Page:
IT was a ‘one in a million’ romance that ended in heartache.
When an international appeal was launched to find rare snail Jeremy a mate, two would-be suitors – one from Mallorca – were dispatched to the UK.
A rare genetic mutation means Nottingham-based Jeremy cannot mate with most females, whose shell spirals curl to the right in the opposite direction.
“This snail is very rare. It’s a one in a million,” explained snail expert and professor Angus Davison in an appeal on BBC radio 4.
After Davison’s appeal however, another ‘lefty’ snail from Ipswich – called appropriately Lefty – and a Mallorca snail, Tomeu, were dispatched to the UK to try to help.
Miguel Salom, who runs a snail farm and restaurant Sa Caragoelra near Binissalem, told the Olive Press how he found Tomeu.
“I was working on the farm and saw the snail. It is really hard to find a snail like that, and if I hadn’t known about the appeal he would have ended up in the restaurant,” he said.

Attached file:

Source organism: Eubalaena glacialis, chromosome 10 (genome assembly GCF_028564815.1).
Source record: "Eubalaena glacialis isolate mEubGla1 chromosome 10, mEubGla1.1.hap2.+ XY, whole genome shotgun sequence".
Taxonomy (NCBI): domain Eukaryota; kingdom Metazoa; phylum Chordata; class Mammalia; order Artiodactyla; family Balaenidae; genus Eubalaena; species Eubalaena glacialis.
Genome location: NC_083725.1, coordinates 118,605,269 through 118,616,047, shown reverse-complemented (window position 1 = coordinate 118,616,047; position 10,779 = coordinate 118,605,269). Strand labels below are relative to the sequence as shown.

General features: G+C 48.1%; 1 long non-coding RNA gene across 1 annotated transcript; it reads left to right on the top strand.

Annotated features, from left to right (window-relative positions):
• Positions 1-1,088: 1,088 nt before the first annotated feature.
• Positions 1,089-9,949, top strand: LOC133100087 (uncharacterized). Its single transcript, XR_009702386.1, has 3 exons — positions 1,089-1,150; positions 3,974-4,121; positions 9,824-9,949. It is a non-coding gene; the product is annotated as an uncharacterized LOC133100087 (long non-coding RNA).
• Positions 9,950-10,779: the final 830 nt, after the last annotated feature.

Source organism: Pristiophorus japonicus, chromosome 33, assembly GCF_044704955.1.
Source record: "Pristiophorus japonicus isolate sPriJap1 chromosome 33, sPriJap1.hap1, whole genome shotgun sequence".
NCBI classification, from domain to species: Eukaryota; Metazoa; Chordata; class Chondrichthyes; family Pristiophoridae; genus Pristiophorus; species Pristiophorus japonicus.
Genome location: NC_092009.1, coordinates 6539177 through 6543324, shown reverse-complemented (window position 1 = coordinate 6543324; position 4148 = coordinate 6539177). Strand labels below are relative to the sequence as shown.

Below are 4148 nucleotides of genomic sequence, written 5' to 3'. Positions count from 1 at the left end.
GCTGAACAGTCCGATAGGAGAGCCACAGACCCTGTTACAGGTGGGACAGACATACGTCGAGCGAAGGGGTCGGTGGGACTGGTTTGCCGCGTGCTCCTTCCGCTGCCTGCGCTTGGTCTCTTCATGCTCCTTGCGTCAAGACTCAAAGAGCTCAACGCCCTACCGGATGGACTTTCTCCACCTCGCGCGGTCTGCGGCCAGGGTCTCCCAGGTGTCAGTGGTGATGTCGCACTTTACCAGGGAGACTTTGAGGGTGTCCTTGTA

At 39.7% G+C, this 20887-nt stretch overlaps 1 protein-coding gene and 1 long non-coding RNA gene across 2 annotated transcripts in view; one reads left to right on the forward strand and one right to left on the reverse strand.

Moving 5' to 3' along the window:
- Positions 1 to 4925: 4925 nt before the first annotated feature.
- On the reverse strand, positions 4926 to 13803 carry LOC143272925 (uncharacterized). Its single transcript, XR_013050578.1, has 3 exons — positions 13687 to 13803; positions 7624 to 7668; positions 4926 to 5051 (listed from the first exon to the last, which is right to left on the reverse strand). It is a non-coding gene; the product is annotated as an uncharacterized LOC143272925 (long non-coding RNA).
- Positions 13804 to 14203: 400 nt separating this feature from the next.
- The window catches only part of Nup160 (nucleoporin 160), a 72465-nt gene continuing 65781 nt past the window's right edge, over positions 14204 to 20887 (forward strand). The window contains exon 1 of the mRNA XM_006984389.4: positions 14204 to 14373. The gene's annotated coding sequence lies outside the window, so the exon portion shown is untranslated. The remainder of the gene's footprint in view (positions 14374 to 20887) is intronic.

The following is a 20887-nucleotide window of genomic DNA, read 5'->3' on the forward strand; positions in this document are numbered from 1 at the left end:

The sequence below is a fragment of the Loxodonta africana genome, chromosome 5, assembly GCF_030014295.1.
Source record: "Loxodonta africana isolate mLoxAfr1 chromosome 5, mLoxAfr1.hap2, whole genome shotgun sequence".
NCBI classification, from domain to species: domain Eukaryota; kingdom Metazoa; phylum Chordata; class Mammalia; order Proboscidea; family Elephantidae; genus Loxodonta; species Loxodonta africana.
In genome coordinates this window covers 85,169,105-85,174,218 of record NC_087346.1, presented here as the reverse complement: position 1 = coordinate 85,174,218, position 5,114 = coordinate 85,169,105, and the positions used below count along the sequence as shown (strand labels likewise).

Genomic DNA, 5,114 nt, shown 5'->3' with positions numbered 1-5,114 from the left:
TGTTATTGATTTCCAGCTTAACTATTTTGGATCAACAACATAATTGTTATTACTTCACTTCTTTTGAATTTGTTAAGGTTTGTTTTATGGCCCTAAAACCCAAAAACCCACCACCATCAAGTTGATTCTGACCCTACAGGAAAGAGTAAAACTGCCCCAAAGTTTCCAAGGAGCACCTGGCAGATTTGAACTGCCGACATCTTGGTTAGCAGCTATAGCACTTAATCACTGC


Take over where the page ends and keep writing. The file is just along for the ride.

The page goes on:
When both fellow ‘lefty’ snails arrived in the UK, Jeremy thought his luck was finally in.
But tragically for lovelorn Jeremy it was not to be… for the jet setting pair only had eyes for each other, leaving Jeremy on the sidelines.
Tomeu and Lefty have now had their first offspring, producing some 170 baby snails, leaving poor Jeremy nursing a broken heart.
Jeremy remains in his Nottingham home – but there may yet be a happy ending with Tomeu.
“It would be fair to say they are getting on well, and have been ‘snail flirting’. No mating yet though,” Professor Davison told the Olive Press this week.